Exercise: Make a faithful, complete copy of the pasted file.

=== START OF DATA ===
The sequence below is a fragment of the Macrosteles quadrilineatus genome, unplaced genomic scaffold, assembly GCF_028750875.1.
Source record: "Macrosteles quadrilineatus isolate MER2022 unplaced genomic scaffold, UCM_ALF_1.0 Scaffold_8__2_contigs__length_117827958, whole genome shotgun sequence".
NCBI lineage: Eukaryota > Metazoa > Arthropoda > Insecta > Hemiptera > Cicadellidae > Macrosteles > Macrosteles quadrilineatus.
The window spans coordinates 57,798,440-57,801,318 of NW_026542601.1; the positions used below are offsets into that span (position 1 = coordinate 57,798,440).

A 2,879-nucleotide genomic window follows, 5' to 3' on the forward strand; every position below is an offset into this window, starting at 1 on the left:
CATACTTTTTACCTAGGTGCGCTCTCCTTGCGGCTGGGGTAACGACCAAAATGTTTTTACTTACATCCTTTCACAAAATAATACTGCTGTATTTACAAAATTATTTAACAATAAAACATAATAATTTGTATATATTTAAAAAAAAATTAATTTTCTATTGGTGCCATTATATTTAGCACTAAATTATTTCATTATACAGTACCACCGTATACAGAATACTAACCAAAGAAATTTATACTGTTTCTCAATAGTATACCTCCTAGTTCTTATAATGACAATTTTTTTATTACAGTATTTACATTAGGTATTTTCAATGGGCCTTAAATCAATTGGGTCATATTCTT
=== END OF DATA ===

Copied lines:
The sequence below is a fragment of the Macrosteles quadrilineatus genome, unplaced genomic scaffold, assembly GCF_028750875.1.
Source record: "Macrosteles quadrilineatus isolate MER2022 unplaced genomic scaffold, UCM_ALF_1.0 Scaffold_8__2_contigs__length_117827958, whole genome shotgun sequence".
NCBI lineage: Eukaryota > Metazoa > Arthropoda > Insecta > Hemiptera > Cicadellidae > Macrosteles > Macrosteles quadrilineatus.
The window spans coordinates 57,798,440-57,801,318 of NW_026542601.1; the positions used below are offsets into that span (position 1 = coordinate 57,798,440).

A 2,879-nucleotide genomic window follows, 5' to 3' on the forward strand; every position below is an offset into this window, starting at 1 on the left:
CATACTTTTTACCTAGGTGCGCTCTCCTTGCGGCTGGGGTAACGACCAAAATGTTTTTACTTACATCCTTTCACAAAATAATACTGCTGTATTTACAAAATTATTTAACAATAAAACATAATAATTTGTATATATTTAAAAAAAAATTAATTTTCTATTGGTGCCATTATATTTAGCACTAAATTATTTCATTATACAGTACCACCGTATACAGAATACTAACCAAAGAAATTTATACTGTTTCTCAATAGTATACCTCCTAGTTCTTATAATGACAATTTTTTTATTACAGTATTTACATTAGGTATTTTCAATGGGCCTTAAATCAATTGGGTCATATTCTT